Bone Density Different in Body Parts

Photo: X-ray of a pelvic bone

Bone density decreases in people
with osteoporosis;
© Hospital Vall d’ Hebron

The analysis is the first one of its kind undertaken in Spain that studies subjects from birth until 80 years of age and confirms the differences in mineral content according to gender and changes due to age.

A team of Spanish researchers set out to establish the reference values for skeletal bone status in the course of a human being’s lifetime. This is a “very important piece of work given the changes in bone metabolism of the Spanish population”, Soledad Aguado, the main author of the work and researcher at the UAH explains.

The research is the first that has been undertaken in Spain in subjects whose ages ranged from 0 to 80 years of age. The study was performed in 1,120 subjects from the Community of Madrid, all of whom had a sedentary lifestyle.

The sample was divided into 16 groups at five-year age intervals. Each group had a bone densitometry scan using the technique known as “Dual X-Ray phototonic absorptiometry [DXA]. The aim was to quantify bone mineral content in the whole body and in different and separate areas of the body. The results show that there are big differences in gender in the mean values of bone mineral content for the head and trunk of the body (between 16 and 25 years) and legs and arms (between 16 and 70 years). In all cases, women have less bone mineral content.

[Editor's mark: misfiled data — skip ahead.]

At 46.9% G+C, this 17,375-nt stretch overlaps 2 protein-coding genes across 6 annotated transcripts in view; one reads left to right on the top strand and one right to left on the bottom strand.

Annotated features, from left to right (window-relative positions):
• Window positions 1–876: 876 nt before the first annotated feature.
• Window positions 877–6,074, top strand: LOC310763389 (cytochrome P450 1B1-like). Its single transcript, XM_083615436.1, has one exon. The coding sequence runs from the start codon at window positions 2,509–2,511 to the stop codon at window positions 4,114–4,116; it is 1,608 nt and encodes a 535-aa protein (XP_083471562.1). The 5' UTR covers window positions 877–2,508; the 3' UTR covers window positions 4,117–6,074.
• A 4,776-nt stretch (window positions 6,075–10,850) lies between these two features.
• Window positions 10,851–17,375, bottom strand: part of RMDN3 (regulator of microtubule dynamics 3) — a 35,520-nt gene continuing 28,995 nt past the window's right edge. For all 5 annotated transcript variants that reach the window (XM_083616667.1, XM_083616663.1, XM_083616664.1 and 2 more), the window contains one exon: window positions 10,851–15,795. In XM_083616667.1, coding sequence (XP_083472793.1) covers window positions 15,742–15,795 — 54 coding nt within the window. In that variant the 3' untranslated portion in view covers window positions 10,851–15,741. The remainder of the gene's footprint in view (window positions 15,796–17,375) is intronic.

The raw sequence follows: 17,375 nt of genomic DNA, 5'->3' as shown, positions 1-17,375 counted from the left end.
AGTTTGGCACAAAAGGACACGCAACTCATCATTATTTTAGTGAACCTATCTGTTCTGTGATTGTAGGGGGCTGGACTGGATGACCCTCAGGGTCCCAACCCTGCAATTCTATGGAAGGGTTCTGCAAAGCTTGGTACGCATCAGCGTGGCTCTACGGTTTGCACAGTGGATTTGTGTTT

Previous studies confirmed that the bone mineral content increases from birth until 25 years of age and reduces from 26 until 40 years of age, the time at which it starts to stabilize. From 56 years old the reduction in bone mineral content becomes more acute. However, women reach their maximum bone mass at an earlier age than men: the increase of total bone mineral content occurs from birth until 20 years of age. The researcher explains that these "values offer a useful piece of reference information when comparing them with sedentary populations from other geographical areas, or a population with osteoporosis or sportsmen or women”.

MEDICA.de; Source: Scientific Information and News Service (SINC)